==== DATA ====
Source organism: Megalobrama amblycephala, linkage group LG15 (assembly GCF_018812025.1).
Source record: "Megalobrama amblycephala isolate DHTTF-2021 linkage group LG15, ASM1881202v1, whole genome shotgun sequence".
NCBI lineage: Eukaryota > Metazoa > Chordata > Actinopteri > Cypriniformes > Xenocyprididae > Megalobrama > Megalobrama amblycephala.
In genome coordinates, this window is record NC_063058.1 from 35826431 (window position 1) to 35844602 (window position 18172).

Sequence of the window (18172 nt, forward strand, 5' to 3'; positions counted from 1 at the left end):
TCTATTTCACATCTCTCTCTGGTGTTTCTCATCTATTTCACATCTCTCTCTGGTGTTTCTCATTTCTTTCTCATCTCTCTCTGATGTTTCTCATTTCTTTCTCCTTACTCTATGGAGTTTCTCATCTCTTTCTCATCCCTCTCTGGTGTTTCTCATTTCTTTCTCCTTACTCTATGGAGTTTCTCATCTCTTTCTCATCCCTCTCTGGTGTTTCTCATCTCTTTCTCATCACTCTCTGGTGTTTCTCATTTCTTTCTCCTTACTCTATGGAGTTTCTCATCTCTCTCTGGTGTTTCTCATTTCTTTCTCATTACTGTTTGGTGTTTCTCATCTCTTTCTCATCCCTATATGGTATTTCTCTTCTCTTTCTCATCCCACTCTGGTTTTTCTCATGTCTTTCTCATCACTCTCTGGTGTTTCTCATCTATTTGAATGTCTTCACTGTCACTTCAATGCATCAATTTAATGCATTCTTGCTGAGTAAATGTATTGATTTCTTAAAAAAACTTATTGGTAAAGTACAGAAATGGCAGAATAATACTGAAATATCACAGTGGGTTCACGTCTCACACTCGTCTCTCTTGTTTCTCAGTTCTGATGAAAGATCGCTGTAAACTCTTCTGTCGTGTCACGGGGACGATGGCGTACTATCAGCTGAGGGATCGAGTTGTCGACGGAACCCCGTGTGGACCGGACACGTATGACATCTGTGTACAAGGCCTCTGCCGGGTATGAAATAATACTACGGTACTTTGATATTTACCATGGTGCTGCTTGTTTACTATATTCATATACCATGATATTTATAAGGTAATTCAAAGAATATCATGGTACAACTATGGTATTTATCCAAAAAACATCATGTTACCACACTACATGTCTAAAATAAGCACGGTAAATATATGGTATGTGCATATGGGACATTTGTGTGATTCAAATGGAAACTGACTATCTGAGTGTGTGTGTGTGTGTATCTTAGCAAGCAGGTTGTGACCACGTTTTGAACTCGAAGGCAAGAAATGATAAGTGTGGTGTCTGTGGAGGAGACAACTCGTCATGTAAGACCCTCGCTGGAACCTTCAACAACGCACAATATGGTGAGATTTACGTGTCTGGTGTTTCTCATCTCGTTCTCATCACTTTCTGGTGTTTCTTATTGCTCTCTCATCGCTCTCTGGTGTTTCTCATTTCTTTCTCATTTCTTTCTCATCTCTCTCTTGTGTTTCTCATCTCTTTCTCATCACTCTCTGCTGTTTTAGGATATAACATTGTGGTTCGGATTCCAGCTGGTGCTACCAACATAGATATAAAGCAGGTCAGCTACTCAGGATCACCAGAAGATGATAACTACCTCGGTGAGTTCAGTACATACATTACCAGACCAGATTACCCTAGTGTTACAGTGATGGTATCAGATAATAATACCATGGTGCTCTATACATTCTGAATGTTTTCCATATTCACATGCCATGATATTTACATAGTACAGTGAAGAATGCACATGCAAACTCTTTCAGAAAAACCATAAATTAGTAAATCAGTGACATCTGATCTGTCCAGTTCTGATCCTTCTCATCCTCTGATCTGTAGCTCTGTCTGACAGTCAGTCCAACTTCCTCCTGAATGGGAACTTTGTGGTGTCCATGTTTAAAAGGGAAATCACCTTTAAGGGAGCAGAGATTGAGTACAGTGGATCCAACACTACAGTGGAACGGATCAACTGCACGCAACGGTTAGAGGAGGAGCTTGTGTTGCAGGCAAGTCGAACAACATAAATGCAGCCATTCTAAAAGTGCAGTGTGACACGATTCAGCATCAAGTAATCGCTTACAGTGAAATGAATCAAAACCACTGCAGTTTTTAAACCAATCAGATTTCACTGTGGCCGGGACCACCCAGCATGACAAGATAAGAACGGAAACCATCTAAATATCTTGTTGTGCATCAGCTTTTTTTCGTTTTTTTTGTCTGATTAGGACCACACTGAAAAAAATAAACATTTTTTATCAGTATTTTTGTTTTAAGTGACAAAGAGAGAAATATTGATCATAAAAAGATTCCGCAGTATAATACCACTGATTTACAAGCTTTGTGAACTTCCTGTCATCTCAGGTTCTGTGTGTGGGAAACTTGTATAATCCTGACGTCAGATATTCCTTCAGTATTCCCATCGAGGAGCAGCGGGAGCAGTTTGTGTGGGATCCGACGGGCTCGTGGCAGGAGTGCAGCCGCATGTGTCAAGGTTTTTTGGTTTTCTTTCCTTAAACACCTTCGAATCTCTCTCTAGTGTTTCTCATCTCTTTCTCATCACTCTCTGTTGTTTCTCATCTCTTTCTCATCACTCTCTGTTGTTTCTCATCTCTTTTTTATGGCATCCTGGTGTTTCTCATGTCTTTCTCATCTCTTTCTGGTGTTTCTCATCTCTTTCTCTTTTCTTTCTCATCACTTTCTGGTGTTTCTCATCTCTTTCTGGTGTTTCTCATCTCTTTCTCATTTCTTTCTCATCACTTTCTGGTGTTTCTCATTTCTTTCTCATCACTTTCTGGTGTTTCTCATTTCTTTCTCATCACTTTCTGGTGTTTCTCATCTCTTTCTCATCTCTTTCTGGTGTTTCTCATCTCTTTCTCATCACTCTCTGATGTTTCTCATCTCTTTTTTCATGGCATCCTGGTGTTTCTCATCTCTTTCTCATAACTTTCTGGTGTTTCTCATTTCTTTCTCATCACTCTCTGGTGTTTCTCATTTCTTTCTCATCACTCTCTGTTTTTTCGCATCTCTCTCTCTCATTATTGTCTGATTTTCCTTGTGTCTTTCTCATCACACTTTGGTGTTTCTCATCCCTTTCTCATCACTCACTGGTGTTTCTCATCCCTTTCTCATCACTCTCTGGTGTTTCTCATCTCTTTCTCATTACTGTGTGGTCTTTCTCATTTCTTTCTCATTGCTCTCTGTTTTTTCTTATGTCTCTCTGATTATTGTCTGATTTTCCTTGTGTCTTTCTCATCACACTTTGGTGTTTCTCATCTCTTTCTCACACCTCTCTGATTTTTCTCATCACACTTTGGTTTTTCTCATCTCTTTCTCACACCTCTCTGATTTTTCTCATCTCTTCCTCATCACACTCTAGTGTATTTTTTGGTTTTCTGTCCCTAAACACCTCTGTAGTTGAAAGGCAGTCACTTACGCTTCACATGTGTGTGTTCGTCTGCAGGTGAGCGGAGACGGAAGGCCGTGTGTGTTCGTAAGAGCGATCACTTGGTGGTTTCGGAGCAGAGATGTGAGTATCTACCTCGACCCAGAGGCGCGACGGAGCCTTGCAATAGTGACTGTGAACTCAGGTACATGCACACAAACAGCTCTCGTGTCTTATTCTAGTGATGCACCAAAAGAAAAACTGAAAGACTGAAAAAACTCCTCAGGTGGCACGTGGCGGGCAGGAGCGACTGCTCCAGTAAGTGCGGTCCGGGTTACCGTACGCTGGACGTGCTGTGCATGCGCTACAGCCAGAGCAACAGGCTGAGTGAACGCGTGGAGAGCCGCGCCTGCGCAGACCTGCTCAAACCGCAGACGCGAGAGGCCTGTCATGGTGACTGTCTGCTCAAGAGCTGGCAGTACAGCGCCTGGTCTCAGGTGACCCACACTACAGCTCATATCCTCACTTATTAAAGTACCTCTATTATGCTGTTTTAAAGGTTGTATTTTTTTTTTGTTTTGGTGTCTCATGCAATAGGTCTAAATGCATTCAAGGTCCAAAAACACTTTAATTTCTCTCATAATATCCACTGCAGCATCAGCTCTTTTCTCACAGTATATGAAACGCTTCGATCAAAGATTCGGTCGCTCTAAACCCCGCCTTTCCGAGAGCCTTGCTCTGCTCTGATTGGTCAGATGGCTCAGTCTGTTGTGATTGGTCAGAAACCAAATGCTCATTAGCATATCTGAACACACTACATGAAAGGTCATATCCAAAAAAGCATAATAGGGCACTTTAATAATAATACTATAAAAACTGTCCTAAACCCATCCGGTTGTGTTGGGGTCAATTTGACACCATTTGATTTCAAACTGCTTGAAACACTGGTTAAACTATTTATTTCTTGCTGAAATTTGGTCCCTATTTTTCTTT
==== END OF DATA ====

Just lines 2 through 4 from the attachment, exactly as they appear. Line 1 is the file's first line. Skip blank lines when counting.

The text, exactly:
Source record: "Megalobrama amblycephala isolate DHTTF-2021 linkage group LG15, ASM1881202v1, whole genome shotgun sequence".
NCBI lineage: Eukaryota > Metazoa > Chordata > Actinopteri > Cypriniformes > Xenocyprididae > Megalobrama > Megalobrama amblycephala.
In genome coordinates, this window is record NC_063058.1 from 35826431 (window position 1) to 35844602 (window position 18172).